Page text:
Last fall, the Atlanta School Board did away with physical education requirements for its schools in order to implement state-mandated academic reforms. A school-board member was quoted as saying the action was taken because kids in school need to be doing more serious things than playing.
"That is ridiculous to me, but, unfortunately there are a lot of people sitting on school boards who just don't get it," says Anne Flannery of the physical education advocacy group P.E.4Life. "These days, anything that isn't tested isn't valued, and schools are feeling the pressure to do away with programs that can't be measured on a standardized test. But there is a growing body of research that shows physical exercise to be sort of a Miracle-Gro for the brain. Movement fosters brain development and growth, and physical activity prepares children to learn."
In the war against physical education in schools, Illinois is the main battleground. It is the only state that requires daily physical education for all grades, but a state law passed in 1995 allows schools to seek waivers exempting them from the requirement. Such waivers have been way too easy to get, says Mark Peysakhovich, of the American Heart Association. More than 20% of the state's school districts have requested and received them.
"The legislation was passed in a move to return control to local districts, but it is being seen as a way to eliminate costly programs like physical education," says Peysakhovich. "We don't think the administrators who are requesting these waivers are bad people. Most of them are doing this because they are faced with very tough choices."
One of the main reasons physical education is perceived as expendable, Peysakhovich says, is that most adults have few positive memories of their own PE experience. It is a sentiment expressed by just about everyone interviewed for this story.
"In some ways, PE teachers did this to themselves," he says. "In the past, most gym teachers were there to coach the football or basketball team, and they placed little emphasis on PE classes. We all remember classes where we stood around for 15 minutes to shoot a basket, while the teacher sat and read a newspaper."
Award-winning physical education teacher John Williams, of North Carolina's Ayden Elementary School, has heard the criticisms and acknowledges some teachers still fit the clichÃ©. But, he says, most PE teachers take their jobs very seriously and have incorporated wellness programs into their classes to teach children skills that will help them stay fit for life.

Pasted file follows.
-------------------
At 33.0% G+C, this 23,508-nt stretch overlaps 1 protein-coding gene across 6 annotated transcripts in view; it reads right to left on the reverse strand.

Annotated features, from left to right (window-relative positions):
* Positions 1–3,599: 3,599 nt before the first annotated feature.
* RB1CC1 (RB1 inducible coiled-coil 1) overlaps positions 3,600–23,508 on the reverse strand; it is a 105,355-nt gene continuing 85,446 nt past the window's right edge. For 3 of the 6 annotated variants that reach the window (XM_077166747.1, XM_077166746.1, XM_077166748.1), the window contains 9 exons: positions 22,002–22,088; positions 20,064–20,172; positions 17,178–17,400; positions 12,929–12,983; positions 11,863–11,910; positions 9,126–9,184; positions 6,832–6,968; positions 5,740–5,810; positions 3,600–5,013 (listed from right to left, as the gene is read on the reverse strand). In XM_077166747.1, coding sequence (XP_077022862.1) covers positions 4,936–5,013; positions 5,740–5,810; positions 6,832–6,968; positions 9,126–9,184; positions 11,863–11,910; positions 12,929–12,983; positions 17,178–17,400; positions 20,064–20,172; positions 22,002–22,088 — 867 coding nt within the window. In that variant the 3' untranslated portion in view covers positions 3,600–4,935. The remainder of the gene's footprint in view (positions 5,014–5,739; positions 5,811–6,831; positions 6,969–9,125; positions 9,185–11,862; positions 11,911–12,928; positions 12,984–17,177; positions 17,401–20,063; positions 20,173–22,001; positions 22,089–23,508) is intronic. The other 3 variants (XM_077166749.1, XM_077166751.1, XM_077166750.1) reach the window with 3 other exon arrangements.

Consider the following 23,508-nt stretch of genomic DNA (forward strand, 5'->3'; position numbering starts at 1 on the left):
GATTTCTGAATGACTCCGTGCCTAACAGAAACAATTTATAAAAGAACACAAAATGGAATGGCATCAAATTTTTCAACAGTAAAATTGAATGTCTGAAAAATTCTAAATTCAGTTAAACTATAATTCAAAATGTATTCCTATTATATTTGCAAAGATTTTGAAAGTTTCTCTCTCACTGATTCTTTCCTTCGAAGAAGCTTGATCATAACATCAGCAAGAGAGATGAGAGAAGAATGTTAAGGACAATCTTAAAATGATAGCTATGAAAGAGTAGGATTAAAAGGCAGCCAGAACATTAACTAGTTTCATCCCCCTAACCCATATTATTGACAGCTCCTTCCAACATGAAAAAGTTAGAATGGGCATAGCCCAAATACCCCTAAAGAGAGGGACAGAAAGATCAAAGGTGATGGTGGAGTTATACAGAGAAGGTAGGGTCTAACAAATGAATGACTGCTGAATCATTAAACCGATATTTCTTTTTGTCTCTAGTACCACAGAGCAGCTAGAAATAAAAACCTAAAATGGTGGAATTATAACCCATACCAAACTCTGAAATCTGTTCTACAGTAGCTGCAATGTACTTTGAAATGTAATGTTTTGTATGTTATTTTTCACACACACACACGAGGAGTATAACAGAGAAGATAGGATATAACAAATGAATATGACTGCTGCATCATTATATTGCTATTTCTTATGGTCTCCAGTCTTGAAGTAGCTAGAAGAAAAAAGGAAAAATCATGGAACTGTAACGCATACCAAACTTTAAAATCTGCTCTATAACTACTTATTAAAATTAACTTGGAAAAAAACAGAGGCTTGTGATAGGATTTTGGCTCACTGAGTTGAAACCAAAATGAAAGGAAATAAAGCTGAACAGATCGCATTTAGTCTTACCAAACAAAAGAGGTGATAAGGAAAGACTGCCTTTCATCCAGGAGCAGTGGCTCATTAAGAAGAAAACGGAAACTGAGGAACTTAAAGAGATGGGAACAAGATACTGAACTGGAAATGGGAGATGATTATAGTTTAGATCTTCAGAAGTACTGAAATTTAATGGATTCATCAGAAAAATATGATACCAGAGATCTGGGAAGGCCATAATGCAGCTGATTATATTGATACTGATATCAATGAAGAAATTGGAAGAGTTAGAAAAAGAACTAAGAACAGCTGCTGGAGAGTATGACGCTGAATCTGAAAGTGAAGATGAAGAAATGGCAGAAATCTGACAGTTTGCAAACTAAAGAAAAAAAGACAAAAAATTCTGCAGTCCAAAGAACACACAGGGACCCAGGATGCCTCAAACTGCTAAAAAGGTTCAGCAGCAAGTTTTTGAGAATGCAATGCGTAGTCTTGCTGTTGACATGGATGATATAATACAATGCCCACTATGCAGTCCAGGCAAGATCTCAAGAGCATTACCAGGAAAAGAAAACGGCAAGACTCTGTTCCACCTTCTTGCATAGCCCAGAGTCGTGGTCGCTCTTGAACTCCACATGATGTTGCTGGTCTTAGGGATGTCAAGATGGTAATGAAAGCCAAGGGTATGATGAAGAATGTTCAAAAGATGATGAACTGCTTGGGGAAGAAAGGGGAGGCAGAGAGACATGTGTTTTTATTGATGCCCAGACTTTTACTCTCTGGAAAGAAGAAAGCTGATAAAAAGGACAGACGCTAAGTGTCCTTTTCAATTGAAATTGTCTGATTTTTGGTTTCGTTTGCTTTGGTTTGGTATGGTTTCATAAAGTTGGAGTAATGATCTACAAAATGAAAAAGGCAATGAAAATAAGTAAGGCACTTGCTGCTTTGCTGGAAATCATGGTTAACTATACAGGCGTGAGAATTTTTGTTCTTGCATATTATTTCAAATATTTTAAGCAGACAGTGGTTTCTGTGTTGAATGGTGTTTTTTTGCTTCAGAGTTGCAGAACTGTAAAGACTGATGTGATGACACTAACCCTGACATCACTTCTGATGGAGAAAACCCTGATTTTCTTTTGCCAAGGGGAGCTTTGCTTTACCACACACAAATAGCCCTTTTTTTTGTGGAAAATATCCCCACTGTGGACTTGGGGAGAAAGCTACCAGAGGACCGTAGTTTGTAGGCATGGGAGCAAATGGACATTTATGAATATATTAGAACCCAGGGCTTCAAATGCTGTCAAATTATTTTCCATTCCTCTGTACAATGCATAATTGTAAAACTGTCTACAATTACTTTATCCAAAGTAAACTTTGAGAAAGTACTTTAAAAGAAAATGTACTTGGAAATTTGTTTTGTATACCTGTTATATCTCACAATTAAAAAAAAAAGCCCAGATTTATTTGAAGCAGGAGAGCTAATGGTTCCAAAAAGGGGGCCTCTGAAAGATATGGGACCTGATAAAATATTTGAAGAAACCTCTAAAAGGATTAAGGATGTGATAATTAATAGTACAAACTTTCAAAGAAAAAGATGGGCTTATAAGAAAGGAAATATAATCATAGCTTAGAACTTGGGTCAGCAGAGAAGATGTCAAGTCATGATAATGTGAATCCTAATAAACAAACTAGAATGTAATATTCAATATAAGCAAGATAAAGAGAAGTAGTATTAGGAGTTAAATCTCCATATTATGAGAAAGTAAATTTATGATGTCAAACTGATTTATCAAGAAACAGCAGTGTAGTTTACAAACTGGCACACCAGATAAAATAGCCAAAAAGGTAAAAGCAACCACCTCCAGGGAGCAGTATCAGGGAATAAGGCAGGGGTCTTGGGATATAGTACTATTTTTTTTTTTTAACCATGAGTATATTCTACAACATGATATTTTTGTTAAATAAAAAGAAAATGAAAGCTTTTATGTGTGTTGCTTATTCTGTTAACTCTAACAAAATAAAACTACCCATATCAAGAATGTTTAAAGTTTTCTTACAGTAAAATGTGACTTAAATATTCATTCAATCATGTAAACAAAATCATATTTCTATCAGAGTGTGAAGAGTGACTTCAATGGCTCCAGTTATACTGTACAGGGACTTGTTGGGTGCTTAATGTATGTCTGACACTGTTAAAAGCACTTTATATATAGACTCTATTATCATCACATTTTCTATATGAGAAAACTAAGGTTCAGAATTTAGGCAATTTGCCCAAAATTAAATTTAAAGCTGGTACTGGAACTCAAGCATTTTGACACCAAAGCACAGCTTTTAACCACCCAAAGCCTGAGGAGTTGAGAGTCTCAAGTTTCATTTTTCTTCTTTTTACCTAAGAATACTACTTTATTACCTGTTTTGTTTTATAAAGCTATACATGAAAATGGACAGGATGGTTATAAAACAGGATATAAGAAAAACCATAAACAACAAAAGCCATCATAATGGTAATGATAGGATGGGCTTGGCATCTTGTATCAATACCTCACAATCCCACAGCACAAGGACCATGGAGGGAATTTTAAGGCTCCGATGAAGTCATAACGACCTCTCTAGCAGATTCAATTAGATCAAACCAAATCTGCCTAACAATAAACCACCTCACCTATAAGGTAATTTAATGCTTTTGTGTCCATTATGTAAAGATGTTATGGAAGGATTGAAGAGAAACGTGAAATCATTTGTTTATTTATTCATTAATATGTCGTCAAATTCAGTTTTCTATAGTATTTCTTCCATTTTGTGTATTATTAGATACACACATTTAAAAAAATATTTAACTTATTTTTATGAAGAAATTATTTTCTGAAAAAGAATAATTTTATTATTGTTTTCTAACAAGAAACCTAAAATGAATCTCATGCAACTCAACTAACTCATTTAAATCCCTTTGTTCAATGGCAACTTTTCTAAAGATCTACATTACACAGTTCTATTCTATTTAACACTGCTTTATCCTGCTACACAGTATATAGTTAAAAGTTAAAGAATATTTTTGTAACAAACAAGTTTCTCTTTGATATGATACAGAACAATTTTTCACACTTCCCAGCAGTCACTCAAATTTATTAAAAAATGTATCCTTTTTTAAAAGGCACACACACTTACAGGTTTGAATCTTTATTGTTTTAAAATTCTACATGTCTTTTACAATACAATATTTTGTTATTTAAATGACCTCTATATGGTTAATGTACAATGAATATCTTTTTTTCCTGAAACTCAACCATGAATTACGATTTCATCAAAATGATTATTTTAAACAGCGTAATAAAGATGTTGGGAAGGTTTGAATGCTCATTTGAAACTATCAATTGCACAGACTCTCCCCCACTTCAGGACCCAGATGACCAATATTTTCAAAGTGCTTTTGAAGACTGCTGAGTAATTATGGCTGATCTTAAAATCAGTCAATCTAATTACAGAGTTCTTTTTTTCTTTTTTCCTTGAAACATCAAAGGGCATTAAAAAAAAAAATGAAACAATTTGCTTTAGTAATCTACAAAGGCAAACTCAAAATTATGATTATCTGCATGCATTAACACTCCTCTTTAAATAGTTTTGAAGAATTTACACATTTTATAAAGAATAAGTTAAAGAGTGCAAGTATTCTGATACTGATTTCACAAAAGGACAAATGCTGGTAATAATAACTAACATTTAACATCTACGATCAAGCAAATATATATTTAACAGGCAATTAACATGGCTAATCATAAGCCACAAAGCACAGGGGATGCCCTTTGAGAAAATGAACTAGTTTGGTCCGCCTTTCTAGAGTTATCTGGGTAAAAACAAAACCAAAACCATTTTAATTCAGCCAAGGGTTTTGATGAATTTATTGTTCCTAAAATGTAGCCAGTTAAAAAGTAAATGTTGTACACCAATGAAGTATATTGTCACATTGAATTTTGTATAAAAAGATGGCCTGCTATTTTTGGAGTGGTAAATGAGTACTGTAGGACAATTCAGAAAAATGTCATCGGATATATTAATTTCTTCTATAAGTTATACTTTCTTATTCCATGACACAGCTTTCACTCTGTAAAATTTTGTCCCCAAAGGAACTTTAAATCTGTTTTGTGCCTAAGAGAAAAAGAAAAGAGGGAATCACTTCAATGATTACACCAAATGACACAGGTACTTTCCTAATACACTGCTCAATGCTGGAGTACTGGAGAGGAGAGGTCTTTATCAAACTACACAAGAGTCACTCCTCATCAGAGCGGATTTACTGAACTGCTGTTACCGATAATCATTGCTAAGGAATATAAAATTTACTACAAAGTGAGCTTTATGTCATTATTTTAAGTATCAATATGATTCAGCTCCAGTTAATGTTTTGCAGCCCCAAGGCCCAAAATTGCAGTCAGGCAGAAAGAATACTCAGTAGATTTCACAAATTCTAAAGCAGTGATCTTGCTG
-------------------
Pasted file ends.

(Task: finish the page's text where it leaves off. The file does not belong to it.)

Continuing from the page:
The 25-year teaching veteran has gone one step further and includes math, geography, and social studies in his classes through games the children play.
"These days PE teachers are expendable, and they know it," he says. "That is why I believe it is best to learn how to integrate curriculums and work the whole child."
While some of those interviewed expressed pessimism about the future of school-based physical education, others say administrators and public officials are beginning to recognize its value. Late last year Congress passed the Physical Education for Progress Act (PEP), which authorizes up to $400 million in grants over the next five years to expand and improve PE programs for public schools.
Young sees this as evidence that the pendulum is beginning to swing back toward a more balanced view of a school's role in educating the mind and keeping the body healthy.
"If kids aren't healthy and fit, we are going to have a diminished return on that academic investment," she says. "We are asking kids to sit in classes for six hours a day, and we wonder why they misbehave. I can't keep adults sitting still in a meeting for an hour and a half without giving them a break."